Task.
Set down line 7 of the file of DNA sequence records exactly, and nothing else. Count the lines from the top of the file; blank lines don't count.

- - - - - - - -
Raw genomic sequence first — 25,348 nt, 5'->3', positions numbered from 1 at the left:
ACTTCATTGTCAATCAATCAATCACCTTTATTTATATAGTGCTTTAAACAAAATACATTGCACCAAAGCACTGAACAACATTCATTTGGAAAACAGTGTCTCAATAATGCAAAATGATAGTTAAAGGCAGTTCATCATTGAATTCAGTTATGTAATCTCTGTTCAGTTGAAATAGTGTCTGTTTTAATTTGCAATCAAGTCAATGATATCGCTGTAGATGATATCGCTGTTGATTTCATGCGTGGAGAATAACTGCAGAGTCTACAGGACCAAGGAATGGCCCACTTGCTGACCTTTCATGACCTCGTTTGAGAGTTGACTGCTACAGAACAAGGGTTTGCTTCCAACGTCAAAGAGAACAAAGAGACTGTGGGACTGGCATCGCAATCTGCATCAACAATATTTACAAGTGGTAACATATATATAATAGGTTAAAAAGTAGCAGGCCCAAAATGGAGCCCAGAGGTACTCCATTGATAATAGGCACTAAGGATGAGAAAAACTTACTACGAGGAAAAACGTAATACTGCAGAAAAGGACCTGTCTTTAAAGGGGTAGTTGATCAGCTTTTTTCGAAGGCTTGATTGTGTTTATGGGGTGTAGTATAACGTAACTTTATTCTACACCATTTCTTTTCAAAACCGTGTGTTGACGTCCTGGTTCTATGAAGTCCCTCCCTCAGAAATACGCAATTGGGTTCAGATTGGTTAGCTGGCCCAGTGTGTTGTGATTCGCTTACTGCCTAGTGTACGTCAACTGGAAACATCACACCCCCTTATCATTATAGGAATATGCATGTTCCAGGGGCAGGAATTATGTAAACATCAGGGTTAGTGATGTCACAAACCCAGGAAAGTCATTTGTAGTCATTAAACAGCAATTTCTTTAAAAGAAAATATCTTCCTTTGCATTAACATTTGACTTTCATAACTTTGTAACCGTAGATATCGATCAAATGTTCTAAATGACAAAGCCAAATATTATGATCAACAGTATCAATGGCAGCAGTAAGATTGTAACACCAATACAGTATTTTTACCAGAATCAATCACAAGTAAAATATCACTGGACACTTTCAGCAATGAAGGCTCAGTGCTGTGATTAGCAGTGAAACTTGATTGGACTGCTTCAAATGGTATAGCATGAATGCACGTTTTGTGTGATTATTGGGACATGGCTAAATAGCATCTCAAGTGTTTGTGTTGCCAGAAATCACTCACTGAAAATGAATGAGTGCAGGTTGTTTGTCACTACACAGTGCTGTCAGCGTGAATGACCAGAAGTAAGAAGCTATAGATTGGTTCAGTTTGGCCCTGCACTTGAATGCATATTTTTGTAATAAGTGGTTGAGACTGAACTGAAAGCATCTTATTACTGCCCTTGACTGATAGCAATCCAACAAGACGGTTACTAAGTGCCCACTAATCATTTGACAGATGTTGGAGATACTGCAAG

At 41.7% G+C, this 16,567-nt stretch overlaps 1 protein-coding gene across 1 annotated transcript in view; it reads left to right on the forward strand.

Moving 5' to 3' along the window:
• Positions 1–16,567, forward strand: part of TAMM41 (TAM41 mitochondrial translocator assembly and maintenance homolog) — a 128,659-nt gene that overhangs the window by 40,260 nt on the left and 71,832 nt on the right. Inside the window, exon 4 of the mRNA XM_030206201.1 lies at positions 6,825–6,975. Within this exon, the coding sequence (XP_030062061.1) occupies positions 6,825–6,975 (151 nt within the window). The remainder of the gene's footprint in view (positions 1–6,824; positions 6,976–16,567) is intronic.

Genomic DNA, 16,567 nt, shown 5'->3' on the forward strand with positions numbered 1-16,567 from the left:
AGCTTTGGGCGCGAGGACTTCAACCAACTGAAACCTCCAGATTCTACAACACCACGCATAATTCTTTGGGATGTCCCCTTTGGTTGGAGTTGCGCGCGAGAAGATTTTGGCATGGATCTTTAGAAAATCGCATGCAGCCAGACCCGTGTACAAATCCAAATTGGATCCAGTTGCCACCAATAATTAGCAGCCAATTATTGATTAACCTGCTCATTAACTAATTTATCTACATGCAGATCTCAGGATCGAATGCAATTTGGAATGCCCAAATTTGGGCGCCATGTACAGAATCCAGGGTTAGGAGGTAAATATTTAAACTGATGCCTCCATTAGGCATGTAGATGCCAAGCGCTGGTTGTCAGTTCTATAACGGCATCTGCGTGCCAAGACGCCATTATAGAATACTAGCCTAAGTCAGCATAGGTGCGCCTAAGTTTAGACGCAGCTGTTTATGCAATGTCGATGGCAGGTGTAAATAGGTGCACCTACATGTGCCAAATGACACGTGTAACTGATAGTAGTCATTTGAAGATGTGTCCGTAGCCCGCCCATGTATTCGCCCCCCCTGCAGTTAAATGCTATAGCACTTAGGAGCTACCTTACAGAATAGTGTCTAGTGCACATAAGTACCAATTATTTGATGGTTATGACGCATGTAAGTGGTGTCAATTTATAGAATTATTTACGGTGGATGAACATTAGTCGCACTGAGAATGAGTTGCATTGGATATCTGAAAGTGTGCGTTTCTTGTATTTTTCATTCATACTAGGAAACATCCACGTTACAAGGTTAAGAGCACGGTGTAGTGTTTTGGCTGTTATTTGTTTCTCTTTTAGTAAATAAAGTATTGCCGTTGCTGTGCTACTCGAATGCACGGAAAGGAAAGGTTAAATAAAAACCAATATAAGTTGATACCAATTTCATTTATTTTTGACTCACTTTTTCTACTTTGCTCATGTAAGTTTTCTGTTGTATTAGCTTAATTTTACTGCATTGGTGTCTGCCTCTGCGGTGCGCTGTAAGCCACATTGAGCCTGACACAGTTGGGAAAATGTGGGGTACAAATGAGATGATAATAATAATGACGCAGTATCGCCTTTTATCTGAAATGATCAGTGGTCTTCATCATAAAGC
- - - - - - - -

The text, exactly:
AGCTTTGGGCGCGAGGACTTCAACCAACTGAAACCTCCAGATTCTACAACACCACGCATAATTCTTTGGGATGTCCCCTTTGGTTGGAGTTGCGCGCGAGAAGATTTTGGCATGGATCTTTAGAAAATCGCATGCAGCCAGACCCGTGTACAAATCCAAATTGGATCCAGTTGCCACCAATAATTAGCAGCCAATTATTGATTAACCTGCTCATTAACTAATTTATCTACATGCAGATCTCAGGATCGAATGCAATTTGGAATGCCCAAATTTGGGCGCCATGTACAGAATCCAGGGTTAGGAGGTAAATATTTAAACTGATGCCTCCATTAGGCATGTAGATGCCAAGCGCTGGTTGTCAGTTCTATAACGGCATCTGCGTGCCAAGACGCCATTATAGAATACTAGCCTAAGTCAGCATAGGTGCGCCTAAGTTTAGACGCAGCTGTTTATGCAATGTCGATGGCAGGTGTAAATAGGTGCACCTACATGTGCCAAATGACACGTGTAACTGATAGTAGTCATTTGAAGATGTGTCCGTAGCCCGCCCATGTATTCGCCCCCCCTGCAGTTAAATGCTATAGCACTTAGGAGCTACCTTACAGAATAGTGTCTAGTGCACATAAGTACCAATTATTTGATGGTTATGACGCATGTAAGTGGTGTCAATTTATAGAATTATTTACGGTGGATGAACATTAGTCGCACTGAGAATGAGTTGCATTGGATATCTGAAAGTGTGCGTTTCTTGTATTTTTCATTCATACTAGGAAACATCCACGTTACAAGGTTAAGAGCACGGTGTAGTGTTTTGGCTGTTATTTGTTTCTCTTTTAGTAAATAAAGTATTGCCGTTGCTGTGCTACTCGAATGCACGGAAAGGAAAGGTTAAATAAAAACCAATATAAGTTGATACCAATTTCATTTATTTTTGACTCACTTTTTCTACTTTGCTCATGTAAGTTTTCTGTTGTATTAGCTTAATTTTACTGCATTGGTGTCTGCCTCTGCGGTGCGCTGTAAGCCACATTGAGCCTGACACAGTTGGGAAAATGTGGGGTACAAATGAGATGATAATAATAATGACGCAGTATCGCCTTTTATCTGAAATGATCAGTGGTCTTCATCATAAAGC